"When I eat Inuit foods, I know who I am." In 1987, Dr. Eric Dewailly, an epidemiologist at Laval University in Quebec, was surveying contaminants in breast milk of mothers near the industrialized, heavily polluted Gulf of St. Lawrence when he met a midwife from Nunavik, the Arctic portion of Quebec. She asked whether he wanted to gather milk samples from women there. Dewailly reluctantly agreed, thinking it might be useful as "blanks," samples with nondetectable pollution levels.
A few months later, the first batch of samples from Nunavik arrived by air mail at the lab.
Dewailly soon got a phone call from the lab director. Something was wrong with the Arctic milk. The chemical concentrations were off the charts. The peaks overloaded the lab's equipment, running off the page.
Upon checking more breast milk, the scientists soon realized that the peaks were accurate: The Arctic mothers had seven times more PCBs in their milk than mothers in Canada's biggest cities.
"Breast milk is supposed to be a gift," said Dewailly, who today is among the world's leading experts on the human health effects of contaminants. "It isn't supposed to be a poison."
From ice-clinging algae to polar bears, the Arctic has a long and intricate ladder of life. An estimated 650,000 indigenous people inhabit the top rung, and their population is steadily growing. About 90,000 of them are the Inuit of eastern Canada and Greenland -- a territory of Denmark under its own home-rule government. Others, spread across eight nations and speaking dozens of languages, include the 350,000 Yakuts of Siberian Russia, Alaska's Inupiat and Yup'ik, and Scandinavia's Saami. The chemicals, such as polychlorinated biphenyls, or PCBs, originate in the cities of North America, Europe, and Asia. They travel thousands of miles north via winds, ocean currents and rivers. In the Arctic, the sea is a deep-freeze archive, storing contaminants that are slow to break down in cold temperatures and low sunlight. Ingested first by zooplankton, the chemicals spread through the food web as one species consumes another.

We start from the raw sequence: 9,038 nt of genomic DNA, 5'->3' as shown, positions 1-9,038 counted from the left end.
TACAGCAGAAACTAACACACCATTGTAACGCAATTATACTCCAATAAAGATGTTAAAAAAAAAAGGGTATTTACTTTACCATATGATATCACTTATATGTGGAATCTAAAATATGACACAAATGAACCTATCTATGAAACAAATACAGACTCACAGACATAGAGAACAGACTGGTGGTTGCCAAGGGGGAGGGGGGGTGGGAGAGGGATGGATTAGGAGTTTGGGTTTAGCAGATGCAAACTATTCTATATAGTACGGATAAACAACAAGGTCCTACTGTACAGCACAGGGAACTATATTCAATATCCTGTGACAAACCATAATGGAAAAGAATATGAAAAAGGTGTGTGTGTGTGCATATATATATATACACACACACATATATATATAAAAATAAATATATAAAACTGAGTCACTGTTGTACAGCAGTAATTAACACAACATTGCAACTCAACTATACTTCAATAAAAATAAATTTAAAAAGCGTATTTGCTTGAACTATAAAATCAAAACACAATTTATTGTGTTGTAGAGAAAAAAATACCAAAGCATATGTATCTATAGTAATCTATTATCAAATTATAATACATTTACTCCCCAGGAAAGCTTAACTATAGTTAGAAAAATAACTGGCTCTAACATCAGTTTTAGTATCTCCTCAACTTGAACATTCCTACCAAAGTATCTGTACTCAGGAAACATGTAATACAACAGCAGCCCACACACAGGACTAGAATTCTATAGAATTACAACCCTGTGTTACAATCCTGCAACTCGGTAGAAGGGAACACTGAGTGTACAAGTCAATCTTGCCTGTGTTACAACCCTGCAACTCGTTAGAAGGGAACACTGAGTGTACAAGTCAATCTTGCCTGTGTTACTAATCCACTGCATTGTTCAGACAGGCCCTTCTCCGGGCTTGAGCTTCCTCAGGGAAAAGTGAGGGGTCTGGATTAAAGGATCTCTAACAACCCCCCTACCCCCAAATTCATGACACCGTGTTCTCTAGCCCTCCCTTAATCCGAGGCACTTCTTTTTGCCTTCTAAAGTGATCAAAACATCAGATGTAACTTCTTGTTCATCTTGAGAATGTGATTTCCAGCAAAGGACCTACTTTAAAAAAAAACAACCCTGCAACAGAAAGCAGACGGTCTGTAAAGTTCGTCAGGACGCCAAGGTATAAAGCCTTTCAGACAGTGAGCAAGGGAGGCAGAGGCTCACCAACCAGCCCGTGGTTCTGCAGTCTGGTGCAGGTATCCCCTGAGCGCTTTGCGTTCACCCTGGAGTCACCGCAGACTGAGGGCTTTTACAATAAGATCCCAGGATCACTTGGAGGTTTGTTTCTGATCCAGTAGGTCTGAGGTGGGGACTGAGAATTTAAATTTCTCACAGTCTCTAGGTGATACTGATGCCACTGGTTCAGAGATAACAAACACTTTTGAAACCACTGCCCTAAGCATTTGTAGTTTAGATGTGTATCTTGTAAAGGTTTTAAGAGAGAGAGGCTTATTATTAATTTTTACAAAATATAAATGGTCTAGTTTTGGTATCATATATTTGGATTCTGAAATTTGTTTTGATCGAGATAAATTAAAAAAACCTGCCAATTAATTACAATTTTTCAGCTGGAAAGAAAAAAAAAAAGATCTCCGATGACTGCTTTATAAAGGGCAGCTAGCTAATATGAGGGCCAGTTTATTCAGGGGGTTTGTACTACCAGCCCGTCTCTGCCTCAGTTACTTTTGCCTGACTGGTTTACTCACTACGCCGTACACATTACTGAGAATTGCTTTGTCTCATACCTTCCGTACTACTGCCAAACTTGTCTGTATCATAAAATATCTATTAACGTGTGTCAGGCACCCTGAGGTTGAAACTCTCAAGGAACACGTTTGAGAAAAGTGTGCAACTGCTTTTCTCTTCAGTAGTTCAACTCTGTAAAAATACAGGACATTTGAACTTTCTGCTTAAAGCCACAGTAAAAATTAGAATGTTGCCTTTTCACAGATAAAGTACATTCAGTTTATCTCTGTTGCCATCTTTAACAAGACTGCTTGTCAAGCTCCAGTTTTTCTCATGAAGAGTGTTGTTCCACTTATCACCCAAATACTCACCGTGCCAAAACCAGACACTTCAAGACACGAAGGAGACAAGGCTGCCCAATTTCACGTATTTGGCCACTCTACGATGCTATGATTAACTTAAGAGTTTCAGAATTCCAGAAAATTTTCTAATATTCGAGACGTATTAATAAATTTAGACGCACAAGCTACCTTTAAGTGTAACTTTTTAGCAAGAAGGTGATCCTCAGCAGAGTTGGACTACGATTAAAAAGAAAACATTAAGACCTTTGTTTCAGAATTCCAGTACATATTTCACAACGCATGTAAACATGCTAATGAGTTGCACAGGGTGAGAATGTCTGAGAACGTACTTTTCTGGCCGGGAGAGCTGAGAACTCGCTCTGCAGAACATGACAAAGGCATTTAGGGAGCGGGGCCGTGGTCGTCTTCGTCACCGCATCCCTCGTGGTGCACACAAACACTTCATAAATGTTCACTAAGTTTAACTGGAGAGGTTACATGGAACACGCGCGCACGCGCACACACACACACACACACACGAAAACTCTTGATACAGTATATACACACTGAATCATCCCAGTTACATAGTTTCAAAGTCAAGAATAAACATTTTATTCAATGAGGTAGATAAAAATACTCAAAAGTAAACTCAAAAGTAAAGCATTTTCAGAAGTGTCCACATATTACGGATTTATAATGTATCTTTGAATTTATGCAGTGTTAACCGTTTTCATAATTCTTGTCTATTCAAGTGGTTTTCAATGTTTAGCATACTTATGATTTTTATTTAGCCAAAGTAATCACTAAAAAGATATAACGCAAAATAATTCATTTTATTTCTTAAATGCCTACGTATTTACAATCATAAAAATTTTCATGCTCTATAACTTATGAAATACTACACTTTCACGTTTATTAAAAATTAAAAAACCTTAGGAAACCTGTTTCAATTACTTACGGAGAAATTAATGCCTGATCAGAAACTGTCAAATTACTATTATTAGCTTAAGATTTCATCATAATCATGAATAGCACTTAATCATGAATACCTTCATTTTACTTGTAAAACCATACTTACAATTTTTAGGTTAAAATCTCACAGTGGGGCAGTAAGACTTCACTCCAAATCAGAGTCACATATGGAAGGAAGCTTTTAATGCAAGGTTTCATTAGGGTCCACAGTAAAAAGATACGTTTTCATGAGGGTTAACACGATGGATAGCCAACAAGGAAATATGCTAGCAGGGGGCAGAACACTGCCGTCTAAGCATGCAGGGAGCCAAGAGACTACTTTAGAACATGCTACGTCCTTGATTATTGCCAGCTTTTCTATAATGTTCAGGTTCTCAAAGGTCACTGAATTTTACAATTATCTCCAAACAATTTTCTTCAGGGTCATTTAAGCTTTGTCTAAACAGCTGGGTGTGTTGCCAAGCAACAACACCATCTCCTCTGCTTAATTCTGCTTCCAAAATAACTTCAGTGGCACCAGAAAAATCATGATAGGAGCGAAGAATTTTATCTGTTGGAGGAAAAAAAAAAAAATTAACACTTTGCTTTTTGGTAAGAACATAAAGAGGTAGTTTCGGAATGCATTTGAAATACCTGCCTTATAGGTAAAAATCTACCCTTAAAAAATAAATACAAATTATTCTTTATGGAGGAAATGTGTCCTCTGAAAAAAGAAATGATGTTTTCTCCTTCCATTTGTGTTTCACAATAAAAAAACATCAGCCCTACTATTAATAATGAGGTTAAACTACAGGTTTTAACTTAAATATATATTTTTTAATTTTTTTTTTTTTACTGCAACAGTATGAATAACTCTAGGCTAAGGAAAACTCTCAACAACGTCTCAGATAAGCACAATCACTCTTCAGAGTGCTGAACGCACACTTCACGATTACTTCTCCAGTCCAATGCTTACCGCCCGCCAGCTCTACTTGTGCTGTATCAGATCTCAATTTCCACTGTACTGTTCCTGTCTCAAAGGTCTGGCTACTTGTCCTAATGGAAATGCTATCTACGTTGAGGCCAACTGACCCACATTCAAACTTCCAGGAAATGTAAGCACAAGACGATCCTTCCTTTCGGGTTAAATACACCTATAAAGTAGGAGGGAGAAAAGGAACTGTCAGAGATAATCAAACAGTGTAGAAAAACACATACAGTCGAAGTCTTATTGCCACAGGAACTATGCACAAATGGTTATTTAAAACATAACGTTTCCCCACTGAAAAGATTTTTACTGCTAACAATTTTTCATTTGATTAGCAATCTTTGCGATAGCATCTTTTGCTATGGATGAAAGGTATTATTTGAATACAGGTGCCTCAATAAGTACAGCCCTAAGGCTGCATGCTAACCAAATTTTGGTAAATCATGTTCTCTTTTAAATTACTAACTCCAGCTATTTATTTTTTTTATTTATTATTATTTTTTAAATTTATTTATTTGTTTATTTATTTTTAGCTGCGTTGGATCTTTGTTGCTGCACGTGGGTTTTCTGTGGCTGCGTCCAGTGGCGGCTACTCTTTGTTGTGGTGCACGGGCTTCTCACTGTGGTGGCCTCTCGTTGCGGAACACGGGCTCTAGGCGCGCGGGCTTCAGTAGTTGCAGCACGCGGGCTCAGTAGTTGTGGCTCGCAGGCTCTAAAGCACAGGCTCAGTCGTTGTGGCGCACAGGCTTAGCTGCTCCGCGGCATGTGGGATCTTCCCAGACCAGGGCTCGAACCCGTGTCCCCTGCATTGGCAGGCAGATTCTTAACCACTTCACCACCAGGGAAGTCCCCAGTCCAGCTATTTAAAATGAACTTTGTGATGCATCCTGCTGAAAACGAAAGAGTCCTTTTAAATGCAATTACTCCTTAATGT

Most urban dwellers consume food from a host of sources, eating comparatively limited amounts of seafood and no marine mammals or other top predators high on the food web. Instead, they consume mostly land-raised foods with low contaminant levels.
lnuit, by contrast, eat much like a polar bear does, consuming the blubber and meat of fish-eating whales, seals, walruses, and seabirds four or five links up the marine food chain. Contaminants, which accumulate in animals' fat, magnify in concentration with each step up, from plankton to people.
In newborns' umbilical cord blood and mothers' breast milk, average PCB and mercury levels are 20 to 50 times higher in remote villages of Greenland than in urban areas of the United States and Europe, according to a 2003 report by the Arctic Monitoring and Assessment Programme, or AMAP, a scientific consortium created by the eight Arctic nations, including the United States.
In far northern villages such as Qaanaaq, where the Kristiansens live, one of every six adults tested exceeds 200 parts per billion of mercury in the blood, a dose known to cause acute symptoms of mercury poisoning, according to a 2003 United Nations report.
PCBs and DDT, the so-called legacy chemicals banned three decades ago in most developed nations, peaked in the Arctic in the 1990s and since then have declined, although they remain at substantially higher levels in people there than elsewhere.